Merrill Lynch was responsible for what easily ranks as one of the greatest branding campaigns of all time. In the 70s the then independent brokerage firm ran commercials featuring a thundering herd of bulls running through a plain with a deep voiced announcer intoning, “Merrill Lynch is bullish on America.” I didn’t have a pot to piss in those days, but I knew that if ever I amassed a few shekels, I’d hand them over to Merrill Lynch in a heartbeat.
The commercials weren’t all hype. Merrill was an industry leader in technology and product innovation. The firm pioneered the cash management accountant, which combined its traditional brokerage margin account with check writing and Visa card privileges tied to a money market mutual fund. The hugely successful product provided a richer alternative to traditional checking accounts and brought in a slew of new customers who appreciated the only benefits banks offered were free toasters.
Merrill Lynch fell on hard times and its bullish on America culture was slaughtered along the way. What’s left of the business is now owned by Bank of America, which like Chase, Wells Fargo, and Citibank are small-minded banking companies who regard their customers as ATM machines and inflict them with mounting service charges intended to whittle away their net worth. Citibank, Chase, and possibly the other banks, have moved some of their customer support teams overseas, which I consider both a security breach and an affront, given that U.S. taxpayers in 2008 bailed out the financial services industry.
CNBC’s Scott Cohn this week revealed just how pathetic Merrill Lynch has become, a story he broke in July. New Hampshire has ordered Merrill Lynch to pay $24.25 million to Craig Benson, the former governor of New Hampshire, to compensate him for losses he allegedly sustained because of unauthorized and excessive trading. Cohn’s story sadly got very little pickup, allowing Merrill’s shameful behavior to go largely unnoticed.
If Benson’s experience is an indication of how Merrill treats its best customers, imagine how customers of more modest means are faring at the firm. I’m sorry, but I’m not inclined to believe or accept that Benson was an unfortunate victim of a one-off wayward broker. An online trade publication I read has a daily bevy of stories about wealth advisor wrongdoing at Merrill and the other major wire houses, albeit not on the scale inflicted on Benson.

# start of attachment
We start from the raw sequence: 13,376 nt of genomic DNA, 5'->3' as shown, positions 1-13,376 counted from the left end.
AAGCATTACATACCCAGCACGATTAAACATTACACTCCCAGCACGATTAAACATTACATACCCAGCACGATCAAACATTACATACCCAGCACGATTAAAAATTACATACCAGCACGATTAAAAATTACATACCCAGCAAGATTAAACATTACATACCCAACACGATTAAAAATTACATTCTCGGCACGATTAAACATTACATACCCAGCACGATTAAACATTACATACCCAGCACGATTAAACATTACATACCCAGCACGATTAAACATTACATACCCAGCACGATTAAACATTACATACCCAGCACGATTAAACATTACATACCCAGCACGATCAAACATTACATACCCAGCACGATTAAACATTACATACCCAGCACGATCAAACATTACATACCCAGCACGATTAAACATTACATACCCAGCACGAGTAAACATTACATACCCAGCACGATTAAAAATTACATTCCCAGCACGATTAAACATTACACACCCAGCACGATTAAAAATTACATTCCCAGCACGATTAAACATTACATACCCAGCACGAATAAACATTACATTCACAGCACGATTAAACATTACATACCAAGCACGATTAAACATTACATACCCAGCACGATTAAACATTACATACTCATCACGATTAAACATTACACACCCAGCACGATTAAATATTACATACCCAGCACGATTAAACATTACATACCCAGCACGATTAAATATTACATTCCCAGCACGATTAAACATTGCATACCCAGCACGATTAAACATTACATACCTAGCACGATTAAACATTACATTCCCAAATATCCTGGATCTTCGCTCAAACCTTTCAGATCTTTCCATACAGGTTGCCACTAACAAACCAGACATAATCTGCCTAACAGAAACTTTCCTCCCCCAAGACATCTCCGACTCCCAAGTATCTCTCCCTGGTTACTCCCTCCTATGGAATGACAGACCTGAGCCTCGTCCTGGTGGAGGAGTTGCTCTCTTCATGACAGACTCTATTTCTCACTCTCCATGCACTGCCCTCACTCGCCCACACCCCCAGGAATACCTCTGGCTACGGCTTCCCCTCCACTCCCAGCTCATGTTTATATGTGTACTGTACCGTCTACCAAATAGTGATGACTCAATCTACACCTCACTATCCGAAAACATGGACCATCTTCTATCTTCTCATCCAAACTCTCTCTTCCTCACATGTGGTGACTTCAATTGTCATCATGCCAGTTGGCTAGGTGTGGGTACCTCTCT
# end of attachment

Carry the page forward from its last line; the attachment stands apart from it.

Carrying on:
I have a passing interest in wrongdoing in the money management industry, a legacy from my PR days when I represented one of the nation’s top securities arbitration attorneys. As a condition of opening a brokerage account, most, if not all, firms require that investors agree to settle any disputes through arbitration, rather than the courts. They do this because securities arbitration panels are heavily stacked with industry players, making the process akin to suing a newspaper for libel and being judged by a jury comprised of journalists from the New York Times, the Washington Post, CNN, and other news outlets that rarely admit wrongdoing.
Only the very wealthy have an opportunity to get justice in the securities arbitration process. That’s because securities arbitration attorneys work on a contingency basis, meaning they don’t charge hourly fees but rather collect a portion of the settlements they garner. Understandably, that means only cases involving substantial wrongdoing are worth their time.
A prominent securities arbitration attorney I met at a party told me that it’s most unfortunate that arbitration hearings are held behind closed doors. He said it would be instructive for wealthy people to see how the major brokerage firms belittle and humiliate their customers who allege they were put into products that were misrepresented to them.
“So, you were smart enough to earn tens of millions of dollars running a network of plumbing supply stores but yet you didn’t understand the risks involved in a triple-leveraged summersault structured note pegged against the Bangladeshi taka?”
As best I can tell, Benson didn’t even win under the arbitration process. CNBC reported that New Hampshire’s Bureau of Securities Regulation imposed the penalty, and Benson’s securities arbitration claim was settled as part of the process. Benson’s savior appears to have been New Hampshire’s securities bureau, which possibly is following the lead of its Massachusetts counterpart doing right by aggrieved investors. FINRA is no friend of the individual investor of comparably modest means.
Bank of America is pressuring its Merrill brokers to cross-sell its mediocre products, which is possibly responsible for top performers bolting. UBS this week announced it recruited a team from a Merrill Lynch branch in Silicon Valley that managed more than $900 million in assets. In January, First Republic recruited a Merrill Lynch team in Los Angeles that managed $4.5 billion in assets.
Frankly, when I think of honesty and integrity in money management, UBS never comes to mind.
It’s a wonder to me why anyone would entrust their money to Merrill Lynch, regardless of their net worth. If you are a person of means, well then you have a bull’s eye on your back.
And if you are a pauper with $250,000 or less in investible assets, the company wants you to use its robo service, which NerdWallet, and Barron’s don’t rank too highly. That said, I wouldn’t put too much stock in Barron’s rankings. As my former American Banker colleague Jed Horowitz noted, the publication has lots of blemishes in its top wealth advisor rankings.
What’s a high net-worth person to do? If I had more than $100 million in need of money management, I’d play it safe and stash it away with my other funds at Fidelity.
And therein is why I will never have $100 million in my Fidelity account.